family, life

Mommy Brain: How pregnancy has changed me

I’m nearly 37 weeks pregnant… we’ll hit that in 2 days, at which point I’ll be full-term with my and Brian’s first child, a boy.

I am so fascinated at how my mindset and attitude have changed over the course of this pregnancy. Hormones have hijacked my brain, the “Mommy Brain” that everyone talks about. In Reframing ‘Mommy Brain’ from the NYT:

Most experts believe that pregnant women’s brain changes are an example of neuroplasticity, the process in which the brain changes throughout life by reorganizing connections in response to the stimulation of new experiences, and neurogenesis, the process of growth that allows for new learning. A 2016 study in Nature Neuroscience found that even two years after pregnancy, women had gray matter brain changes in regions involved in social cognition or the ability to empathically understand what is going on in the mind of another person, to put yourself in their shoes.

I’ve been able to stay somewhat on an even keel, thanks to my wonderful OB allowing me to stay on my anxiety medication throughout my pregnancy. But a lot of the typical experiences have hit hard.

One example: the nesting instinct, which pairs well with my project manager past. The baby’s nursery is ready, save for some artwork. All that’s left to do is put together the Pack ‘n Play for our master bedroom and the baby swing for our living room.

Other ways I laugh at myself as hormones take over: I’m constantly obsessing over baby products and what’s best for our baby boy. I’ve curated our Amazon registry time and time again. And again. And again.

What’s been most humbling though, is in this last month of pregnancy, I’ve had to come to grips with my limitations as a very pregnant woman. Not only is baby boy estimated to be large, but my amniotic fluid is higher than normal, so I’m carrying an extra-big load. And it’s August. In Alabama. So I can’t get around or do things the way I’m used to. My husband has been so helpful and supportive.

I do feel like I’ve been let into a secret club, though. Being in my mid-30s, many friends already have little ones, and so many of them have shared their birth experiences, product recommendations, and encouraging words.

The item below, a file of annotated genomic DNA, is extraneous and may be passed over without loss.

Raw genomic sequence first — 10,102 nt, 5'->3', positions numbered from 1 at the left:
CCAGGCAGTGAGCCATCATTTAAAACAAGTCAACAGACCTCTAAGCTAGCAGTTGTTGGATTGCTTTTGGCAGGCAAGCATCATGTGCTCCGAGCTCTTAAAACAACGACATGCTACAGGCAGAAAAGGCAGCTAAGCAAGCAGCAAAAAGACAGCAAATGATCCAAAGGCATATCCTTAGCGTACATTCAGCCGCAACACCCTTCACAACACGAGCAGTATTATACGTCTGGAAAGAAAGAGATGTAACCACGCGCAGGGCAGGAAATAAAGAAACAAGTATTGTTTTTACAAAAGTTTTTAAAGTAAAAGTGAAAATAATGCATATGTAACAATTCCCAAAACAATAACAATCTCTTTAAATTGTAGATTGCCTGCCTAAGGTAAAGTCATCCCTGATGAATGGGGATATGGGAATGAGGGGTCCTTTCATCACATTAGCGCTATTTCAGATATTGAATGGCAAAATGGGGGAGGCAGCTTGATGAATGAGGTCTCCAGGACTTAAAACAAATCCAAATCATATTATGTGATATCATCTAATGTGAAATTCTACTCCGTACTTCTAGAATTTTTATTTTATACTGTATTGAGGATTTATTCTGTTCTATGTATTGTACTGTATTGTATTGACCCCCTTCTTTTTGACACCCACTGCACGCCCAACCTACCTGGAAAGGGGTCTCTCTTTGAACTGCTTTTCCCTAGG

Now all that’s left to do is get as much rest as possible, keep my feet elevated, and prepare for the arrival of our baby boy, which we’re planning on for September 4.

Here’s to the next phase of life with a new title: Mommy.

 

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digital, life

The Oregon Trail Generation

This post originally appeared on the Swarm Agency blog on June 16, 2015 during my time as a project manager there.

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You may have heard a little buzz across your social networks lately about what’s been dubbed the Oregon Trail generation.

First written about back in April, I shared this post across my social networks, and being a part of this Oregon Trail generation, it resonated with my peers and me.

The Oregon Trail generation is a bit of an anomaly. We hear so much about Generation X, and a lot about Millennials, but for those of us born in the late 1970s and early 1980s, we’re sandwiched right in the middle, not feeling like a part of either generation.

Approximately 30-36 years old at present, born around 1979-1984, us Oregon Trailers grew up as technology was sprouting up right alongside us.

A few examples:

  • We may have carried a cell phone in high school, but the bulky Nokia I carried with the changeable faceplate was meant “only for emergencies” because of the high cost for mobile minutes in the late 1990s.
  • We grew up with PCs in the computer lab and at home, but it may have been an IBM PS-1 or the first Gateway PC, with dial-up Internet that took 10 minutes to connect.